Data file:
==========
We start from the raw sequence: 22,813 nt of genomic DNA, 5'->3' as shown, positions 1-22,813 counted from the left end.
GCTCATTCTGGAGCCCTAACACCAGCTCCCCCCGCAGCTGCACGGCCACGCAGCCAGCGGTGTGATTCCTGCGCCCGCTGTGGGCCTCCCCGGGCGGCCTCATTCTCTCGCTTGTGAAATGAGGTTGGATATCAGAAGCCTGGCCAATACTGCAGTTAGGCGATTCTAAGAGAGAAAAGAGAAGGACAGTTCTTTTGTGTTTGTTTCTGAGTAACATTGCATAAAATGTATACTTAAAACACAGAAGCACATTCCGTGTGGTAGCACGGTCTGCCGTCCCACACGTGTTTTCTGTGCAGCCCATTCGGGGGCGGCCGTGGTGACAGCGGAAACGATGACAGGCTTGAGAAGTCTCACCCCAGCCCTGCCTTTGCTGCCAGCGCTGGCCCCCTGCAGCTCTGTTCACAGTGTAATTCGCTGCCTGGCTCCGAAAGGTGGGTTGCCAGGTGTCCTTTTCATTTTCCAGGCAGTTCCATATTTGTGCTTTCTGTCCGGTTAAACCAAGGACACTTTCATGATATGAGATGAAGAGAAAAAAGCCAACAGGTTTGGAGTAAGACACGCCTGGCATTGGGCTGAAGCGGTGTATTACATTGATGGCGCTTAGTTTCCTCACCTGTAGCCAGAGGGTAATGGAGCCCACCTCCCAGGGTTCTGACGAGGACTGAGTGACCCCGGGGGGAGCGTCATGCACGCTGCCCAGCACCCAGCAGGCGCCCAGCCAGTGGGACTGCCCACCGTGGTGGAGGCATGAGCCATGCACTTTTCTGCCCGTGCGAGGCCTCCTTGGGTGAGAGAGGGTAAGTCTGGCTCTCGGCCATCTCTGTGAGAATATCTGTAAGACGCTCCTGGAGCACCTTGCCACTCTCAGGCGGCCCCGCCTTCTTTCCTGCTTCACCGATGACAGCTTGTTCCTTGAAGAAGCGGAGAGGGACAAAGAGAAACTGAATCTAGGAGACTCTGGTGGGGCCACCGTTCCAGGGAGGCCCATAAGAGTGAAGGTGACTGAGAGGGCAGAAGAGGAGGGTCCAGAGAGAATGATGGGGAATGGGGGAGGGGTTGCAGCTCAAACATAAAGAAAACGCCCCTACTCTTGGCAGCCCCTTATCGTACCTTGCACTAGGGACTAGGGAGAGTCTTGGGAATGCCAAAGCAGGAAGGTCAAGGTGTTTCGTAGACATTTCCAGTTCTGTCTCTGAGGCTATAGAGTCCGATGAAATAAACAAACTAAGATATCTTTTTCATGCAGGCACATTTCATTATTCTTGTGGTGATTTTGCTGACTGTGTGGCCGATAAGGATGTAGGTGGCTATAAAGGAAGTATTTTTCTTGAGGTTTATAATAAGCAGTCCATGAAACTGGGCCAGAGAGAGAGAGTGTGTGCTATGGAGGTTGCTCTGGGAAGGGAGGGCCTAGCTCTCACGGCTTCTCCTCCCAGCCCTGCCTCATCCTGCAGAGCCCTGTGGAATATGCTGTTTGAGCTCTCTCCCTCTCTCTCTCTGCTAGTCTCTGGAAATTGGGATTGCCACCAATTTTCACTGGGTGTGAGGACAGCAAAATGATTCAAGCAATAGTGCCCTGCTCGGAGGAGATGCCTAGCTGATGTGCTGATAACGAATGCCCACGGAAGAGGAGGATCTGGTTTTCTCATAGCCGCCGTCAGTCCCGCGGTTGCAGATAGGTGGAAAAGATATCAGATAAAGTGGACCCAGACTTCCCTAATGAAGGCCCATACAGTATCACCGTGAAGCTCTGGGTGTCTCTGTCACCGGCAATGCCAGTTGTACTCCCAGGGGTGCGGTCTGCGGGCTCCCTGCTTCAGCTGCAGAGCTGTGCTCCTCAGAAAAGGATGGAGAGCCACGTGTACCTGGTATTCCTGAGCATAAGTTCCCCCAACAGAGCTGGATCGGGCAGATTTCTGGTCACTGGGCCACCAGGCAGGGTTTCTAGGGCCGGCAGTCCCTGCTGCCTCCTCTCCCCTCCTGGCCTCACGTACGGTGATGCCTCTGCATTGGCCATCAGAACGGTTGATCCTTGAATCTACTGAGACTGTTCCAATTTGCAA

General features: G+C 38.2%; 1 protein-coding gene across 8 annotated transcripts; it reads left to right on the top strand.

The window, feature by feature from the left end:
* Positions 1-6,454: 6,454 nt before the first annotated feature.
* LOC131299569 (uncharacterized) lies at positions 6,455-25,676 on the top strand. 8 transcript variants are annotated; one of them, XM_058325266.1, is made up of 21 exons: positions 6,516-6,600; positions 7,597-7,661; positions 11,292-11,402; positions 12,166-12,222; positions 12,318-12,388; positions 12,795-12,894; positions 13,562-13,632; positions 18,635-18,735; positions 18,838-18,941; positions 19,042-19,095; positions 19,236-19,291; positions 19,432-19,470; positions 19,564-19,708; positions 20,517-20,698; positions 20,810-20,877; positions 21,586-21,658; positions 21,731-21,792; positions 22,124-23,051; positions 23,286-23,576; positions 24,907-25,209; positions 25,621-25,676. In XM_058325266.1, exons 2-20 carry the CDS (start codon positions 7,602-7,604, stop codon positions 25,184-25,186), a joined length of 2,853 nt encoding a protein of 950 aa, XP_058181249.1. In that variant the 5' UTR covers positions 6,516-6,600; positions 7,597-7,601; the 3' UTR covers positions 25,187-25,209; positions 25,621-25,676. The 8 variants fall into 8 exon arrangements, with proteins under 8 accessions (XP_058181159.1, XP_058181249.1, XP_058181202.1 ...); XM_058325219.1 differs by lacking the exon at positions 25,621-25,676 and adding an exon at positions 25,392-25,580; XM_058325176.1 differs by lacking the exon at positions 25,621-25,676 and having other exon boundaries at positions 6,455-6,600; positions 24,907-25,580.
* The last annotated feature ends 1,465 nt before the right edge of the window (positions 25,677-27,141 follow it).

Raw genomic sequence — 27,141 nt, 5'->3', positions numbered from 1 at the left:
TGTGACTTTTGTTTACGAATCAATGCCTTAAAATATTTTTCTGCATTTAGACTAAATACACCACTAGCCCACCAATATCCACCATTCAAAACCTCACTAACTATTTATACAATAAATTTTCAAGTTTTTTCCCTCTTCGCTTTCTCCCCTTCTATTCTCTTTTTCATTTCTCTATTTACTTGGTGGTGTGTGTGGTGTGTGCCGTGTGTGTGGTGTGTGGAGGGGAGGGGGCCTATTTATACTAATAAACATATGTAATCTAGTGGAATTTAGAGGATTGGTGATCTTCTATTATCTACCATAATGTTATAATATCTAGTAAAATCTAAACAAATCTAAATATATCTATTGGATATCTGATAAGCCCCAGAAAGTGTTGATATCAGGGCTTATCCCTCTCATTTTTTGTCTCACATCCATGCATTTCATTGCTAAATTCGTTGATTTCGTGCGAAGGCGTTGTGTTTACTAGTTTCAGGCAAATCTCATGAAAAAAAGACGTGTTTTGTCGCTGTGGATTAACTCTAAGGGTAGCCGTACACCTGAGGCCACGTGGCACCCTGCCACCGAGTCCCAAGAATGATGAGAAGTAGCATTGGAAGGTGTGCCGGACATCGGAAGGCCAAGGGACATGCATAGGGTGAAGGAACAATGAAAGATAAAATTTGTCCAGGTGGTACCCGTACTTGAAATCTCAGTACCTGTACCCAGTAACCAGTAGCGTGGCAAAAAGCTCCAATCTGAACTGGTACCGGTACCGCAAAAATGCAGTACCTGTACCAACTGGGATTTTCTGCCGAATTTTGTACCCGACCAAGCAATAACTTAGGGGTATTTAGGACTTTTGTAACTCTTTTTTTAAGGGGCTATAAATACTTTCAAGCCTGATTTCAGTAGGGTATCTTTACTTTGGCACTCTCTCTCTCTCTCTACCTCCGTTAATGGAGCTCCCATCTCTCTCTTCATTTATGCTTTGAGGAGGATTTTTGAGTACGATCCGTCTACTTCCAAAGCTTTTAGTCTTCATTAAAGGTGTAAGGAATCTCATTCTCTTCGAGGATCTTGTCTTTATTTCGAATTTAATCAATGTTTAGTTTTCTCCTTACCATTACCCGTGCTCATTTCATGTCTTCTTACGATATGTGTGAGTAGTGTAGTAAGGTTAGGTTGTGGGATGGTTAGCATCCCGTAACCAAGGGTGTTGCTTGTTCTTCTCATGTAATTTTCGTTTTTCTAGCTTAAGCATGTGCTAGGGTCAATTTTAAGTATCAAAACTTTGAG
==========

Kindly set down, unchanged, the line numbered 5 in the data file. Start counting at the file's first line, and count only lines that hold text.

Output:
* Positions 1-6,454: 6,454 nt before the first annotated feature.